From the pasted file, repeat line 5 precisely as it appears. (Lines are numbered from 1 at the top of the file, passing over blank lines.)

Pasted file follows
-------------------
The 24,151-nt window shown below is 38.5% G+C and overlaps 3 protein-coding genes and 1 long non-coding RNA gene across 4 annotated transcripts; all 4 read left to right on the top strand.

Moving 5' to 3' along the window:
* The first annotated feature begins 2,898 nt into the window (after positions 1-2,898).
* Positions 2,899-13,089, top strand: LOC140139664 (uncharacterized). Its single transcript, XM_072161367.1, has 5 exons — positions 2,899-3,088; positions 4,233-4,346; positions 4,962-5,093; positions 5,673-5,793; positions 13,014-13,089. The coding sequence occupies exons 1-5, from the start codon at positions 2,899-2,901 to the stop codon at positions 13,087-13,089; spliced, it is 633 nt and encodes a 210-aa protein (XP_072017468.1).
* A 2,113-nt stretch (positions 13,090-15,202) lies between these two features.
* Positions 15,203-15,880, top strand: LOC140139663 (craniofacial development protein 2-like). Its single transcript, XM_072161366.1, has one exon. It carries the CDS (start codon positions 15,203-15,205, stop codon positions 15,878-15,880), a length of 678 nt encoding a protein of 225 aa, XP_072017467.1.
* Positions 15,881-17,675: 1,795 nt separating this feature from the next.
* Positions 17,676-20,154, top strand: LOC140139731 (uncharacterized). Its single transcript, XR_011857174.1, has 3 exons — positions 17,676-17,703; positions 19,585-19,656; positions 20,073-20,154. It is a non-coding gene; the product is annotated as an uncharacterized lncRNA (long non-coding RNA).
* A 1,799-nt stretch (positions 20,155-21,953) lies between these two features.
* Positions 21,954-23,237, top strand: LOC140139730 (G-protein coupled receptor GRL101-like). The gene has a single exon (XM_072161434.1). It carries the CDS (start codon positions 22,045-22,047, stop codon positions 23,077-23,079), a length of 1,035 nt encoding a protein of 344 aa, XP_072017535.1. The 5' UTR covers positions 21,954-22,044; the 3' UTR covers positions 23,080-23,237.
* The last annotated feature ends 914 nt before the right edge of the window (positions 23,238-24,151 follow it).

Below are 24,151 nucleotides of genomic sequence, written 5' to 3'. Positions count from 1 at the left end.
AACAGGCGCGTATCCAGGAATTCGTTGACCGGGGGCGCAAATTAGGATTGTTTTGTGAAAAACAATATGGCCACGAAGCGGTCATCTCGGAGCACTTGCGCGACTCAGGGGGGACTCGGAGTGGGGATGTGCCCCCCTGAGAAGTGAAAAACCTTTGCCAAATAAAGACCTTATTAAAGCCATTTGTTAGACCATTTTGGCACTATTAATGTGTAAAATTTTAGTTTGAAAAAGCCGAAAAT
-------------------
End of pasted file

* A 2,113-nt stretch (positions 13,090-15,202) lies between these two features.